A young man is outraged after finding a plastic Coles Little Shop Mini Collectable washed up on his local beach.
Tyson Jones posted a picture of one of the Coles collectables he claims he found washed up on Buddina Beach in Queensland, while walking his dog.
“As usual I collected any signs of plastic and fishing material along the high tide line when I came across the Coles product,” Mr Jones told Yahoo7.
“When I first heard about the promotion I thought to myself how long would it be before these items started ending up in our ocean and surely enough in no time I was picking one off my local beach.”
“When the planet is already faced with the prospect of a greater mass of plastic than fish in our ocean by 2050, you introduce this totally useless/none valuable/non-biodegradable item into our community,” he wrote.
“What message are you delivering to our children when the rest of the world makes efforts to combat the effect of global environment degradation, your marketing team comes up with this genius idea?”
His post has been shared more than 2000 times and has more than 6300 reactions since he shared it last week, but it has left many divided as to whether the public should specifically be pointing the finger at Coles.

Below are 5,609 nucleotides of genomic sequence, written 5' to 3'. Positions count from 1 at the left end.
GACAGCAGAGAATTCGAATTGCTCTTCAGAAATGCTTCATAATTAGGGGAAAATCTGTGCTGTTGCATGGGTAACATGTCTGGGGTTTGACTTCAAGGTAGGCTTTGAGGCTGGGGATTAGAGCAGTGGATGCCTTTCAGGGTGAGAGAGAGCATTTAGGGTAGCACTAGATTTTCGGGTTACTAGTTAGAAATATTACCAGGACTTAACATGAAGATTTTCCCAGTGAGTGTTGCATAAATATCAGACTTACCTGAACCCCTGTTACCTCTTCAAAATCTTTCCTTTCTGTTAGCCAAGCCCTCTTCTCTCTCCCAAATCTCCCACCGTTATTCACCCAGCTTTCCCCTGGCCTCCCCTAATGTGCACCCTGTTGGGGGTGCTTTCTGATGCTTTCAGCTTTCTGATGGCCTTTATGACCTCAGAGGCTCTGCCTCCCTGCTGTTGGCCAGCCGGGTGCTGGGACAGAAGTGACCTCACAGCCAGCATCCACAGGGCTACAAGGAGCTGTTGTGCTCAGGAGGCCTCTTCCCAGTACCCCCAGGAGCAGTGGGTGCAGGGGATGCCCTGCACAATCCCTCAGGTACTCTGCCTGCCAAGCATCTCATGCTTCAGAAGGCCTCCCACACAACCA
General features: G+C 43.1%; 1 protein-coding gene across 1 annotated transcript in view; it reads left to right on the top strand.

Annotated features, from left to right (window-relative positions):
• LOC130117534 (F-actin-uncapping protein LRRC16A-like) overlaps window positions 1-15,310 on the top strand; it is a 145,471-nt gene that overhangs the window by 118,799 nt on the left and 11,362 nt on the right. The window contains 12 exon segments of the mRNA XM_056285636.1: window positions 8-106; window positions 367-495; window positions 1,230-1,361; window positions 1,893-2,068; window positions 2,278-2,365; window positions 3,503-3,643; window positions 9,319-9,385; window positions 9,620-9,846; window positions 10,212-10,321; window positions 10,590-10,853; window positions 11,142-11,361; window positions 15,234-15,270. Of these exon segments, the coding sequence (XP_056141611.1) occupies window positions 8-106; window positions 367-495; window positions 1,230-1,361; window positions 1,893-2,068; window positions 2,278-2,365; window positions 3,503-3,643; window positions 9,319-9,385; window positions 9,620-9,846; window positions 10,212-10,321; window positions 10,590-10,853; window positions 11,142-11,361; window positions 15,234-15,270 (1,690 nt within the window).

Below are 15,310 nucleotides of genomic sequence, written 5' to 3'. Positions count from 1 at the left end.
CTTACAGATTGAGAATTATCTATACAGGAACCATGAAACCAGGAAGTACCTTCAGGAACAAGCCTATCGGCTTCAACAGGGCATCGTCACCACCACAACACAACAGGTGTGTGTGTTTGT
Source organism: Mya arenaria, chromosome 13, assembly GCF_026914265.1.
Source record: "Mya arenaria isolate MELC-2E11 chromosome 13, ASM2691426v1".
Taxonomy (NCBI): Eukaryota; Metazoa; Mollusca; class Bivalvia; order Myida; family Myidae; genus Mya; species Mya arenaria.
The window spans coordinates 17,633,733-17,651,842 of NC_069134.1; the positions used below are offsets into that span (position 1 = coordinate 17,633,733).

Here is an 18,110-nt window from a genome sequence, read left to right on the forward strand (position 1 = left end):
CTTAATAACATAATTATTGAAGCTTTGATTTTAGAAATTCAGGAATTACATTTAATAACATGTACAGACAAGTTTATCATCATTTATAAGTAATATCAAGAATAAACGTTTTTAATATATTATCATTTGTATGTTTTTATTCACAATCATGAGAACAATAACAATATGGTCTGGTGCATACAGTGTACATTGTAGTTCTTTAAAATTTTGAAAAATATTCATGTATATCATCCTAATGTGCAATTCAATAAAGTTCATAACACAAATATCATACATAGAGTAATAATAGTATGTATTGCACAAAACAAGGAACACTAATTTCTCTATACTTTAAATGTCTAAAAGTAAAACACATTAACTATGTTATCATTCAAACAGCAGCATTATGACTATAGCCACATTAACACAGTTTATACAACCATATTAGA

Coles has previously said its collectables used plastics, which are fully recyclable, including its packaging, as part of a new initiative.
“The Little Shop campaign only runs for a limited time and customers are able to recycle the wrappers at their nearest store through our in-store REDCycle program,” a Coles spokesperson told Yahoo7 News.
Tyson has added in another post, “Just because a product may be recyclable, it does not mean it is biodegradable and if it ends up anywhere other than the yellow bin, chances are it’s going to circulate our planet for quiet some time.
He added, “I am not saying that plastic production should be completely stopped, everything in our society contains some traces of the material, however, both companies and individuals need to start taking small steps to decrease their use of single use plastic.”
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